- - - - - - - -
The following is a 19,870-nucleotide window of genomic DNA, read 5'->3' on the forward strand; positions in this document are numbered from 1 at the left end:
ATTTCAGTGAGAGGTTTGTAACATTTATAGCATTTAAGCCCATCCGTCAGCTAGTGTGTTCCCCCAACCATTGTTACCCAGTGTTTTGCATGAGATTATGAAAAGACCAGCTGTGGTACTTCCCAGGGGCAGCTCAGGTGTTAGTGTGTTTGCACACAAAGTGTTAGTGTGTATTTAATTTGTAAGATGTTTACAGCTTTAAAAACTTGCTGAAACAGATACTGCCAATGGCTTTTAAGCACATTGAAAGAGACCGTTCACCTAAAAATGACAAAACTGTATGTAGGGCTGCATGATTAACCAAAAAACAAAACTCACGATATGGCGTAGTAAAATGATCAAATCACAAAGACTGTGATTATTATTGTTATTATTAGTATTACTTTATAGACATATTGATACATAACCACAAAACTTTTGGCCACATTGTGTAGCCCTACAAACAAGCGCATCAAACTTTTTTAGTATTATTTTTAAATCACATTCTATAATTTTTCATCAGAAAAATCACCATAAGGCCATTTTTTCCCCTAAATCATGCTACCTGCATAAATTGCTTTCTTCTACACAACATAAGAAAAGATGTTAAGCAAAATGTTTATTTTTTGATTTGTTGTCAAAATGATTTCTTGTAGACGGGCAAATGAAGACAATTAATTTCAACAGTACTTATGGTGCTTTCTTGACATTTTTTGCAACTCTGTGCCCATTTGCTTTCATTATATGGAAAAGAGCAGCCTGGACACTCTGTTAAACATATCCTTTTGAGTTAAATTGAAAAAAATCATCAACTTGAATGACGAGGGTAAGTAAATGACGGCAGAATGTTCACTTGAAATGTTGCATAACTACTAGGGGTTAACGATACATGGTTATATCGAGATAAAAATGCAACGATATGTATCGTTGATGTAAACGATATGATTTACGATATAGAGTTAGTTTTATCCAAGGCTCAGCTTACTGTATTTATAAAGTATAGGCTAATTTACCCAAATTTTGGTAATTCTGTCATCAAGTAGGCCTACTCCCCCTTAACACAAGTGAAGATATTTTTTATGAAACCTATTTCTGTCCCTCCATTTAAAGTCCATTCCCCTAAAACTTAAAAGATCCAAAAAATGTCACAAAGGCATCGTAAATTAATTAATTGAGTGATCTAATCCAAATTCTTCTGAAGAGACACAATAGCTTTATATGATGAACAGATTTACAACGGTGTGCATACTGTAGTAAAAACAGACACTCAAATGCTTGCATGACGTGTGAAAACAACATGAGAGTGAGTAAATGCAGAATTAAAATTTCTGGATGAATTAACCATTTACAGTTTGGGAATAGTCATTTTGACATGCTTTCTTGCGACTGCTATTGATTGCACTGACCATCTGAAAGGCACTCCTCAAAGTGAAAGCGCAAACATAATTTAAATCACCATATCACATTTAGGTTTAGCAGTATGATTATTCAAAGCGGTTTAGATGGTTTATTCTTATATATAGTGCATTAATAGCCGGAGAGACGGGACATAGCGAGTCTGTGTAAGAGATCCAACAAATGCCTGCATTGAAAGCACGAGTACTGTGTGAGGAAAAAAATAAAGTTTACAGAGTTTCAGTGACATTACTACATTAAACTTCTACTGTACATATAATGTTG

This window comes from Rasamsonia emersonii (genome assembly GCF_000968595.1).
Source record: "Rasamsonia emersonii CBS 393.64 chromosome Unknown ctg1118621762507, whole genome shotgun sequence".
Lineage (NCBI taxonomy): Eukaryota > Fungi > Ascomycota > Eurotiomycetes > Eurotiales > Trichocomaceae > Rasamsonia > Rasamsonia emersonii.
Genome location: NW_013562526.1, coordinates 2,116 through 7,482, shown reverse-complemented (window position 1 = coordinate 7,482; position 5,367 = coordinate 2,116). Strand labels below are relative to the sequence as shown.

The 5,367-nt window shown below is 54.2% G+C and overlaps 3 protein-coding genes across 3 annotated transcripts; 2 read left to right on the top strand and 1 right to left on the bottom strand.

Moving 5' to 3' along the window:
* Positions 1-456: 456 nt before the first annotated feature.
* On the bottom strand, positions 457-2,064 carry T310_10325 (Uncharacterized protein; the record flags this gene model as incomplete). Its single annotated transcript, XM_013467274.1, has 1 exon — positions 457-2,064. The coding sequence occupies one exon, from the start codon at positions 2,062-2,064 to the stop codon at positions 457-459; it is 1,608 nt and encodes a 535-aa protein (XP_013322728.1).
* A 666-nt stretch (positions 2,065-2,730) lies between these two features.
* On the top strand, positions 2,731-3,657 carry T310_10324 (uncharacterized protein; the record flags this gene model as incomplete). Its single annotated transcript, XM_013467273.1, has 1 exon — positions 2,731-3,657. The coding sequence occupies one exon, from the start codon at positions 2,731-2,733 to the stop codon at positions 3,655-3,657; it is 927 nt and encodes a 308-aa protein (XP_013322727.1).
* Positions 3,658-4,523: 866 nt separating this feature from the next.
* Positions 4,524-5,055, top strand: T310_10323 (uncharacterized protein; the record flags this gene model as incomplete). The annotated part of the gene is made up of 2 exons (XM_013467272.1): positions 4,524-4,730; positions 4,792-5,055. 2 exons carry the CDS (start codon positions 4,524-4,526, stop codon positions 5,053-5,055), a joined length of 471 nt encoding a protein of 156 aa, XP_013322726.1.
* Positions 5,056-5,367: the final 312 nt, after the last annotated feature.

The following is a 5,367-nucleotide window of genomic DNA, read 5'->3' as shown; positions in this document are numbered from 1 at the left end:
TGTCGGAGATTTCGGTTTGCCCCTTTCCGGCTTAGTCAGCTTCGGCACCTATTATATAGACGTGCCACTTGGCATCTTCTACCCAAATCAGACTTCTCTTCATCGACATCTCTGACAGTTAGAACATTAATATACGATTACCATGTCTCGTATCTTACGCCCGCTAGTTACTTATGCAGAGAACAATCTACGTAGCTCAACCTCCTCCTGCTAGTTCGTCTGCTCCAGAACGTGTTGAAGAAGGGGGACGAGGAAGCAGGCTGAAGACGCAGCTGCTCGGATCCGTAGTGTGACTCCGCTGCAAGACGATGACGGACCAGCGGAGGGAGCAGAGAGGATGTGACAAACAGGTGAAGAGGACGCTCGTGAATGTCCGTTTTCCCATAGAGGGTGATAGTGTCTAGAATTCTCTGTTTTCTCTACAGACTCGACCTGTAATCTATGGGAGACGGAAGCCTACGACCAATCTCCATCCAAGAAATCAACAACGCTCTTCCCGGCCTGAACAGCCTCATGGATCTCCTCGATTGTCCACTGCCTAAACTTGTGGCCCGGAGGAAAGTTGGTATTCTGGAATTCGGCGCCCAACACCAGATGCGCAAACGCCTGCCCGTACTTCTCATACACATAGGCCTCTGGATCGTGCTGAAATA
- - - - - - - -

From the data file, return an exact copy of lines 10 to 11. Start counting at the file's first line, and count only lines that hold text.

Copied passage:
* On the bottom strand, positions 457-2,064 carry T310_10325 (Uncharacterized protein; the record flags this gene model as incomplete). Its single annotated transcript, XM_013467274.1, has 1 exon — positions 457-2,064. The coding sequence occupies one exon, from the start codon at positions 2,062-2,064 to the stop codon at positions 457-459; it is 1,608 nt and encodes a 535-aa protein (XP_013322728.1).
* A 666-nt stretch (positions 2,065-2,730) lies between these two features.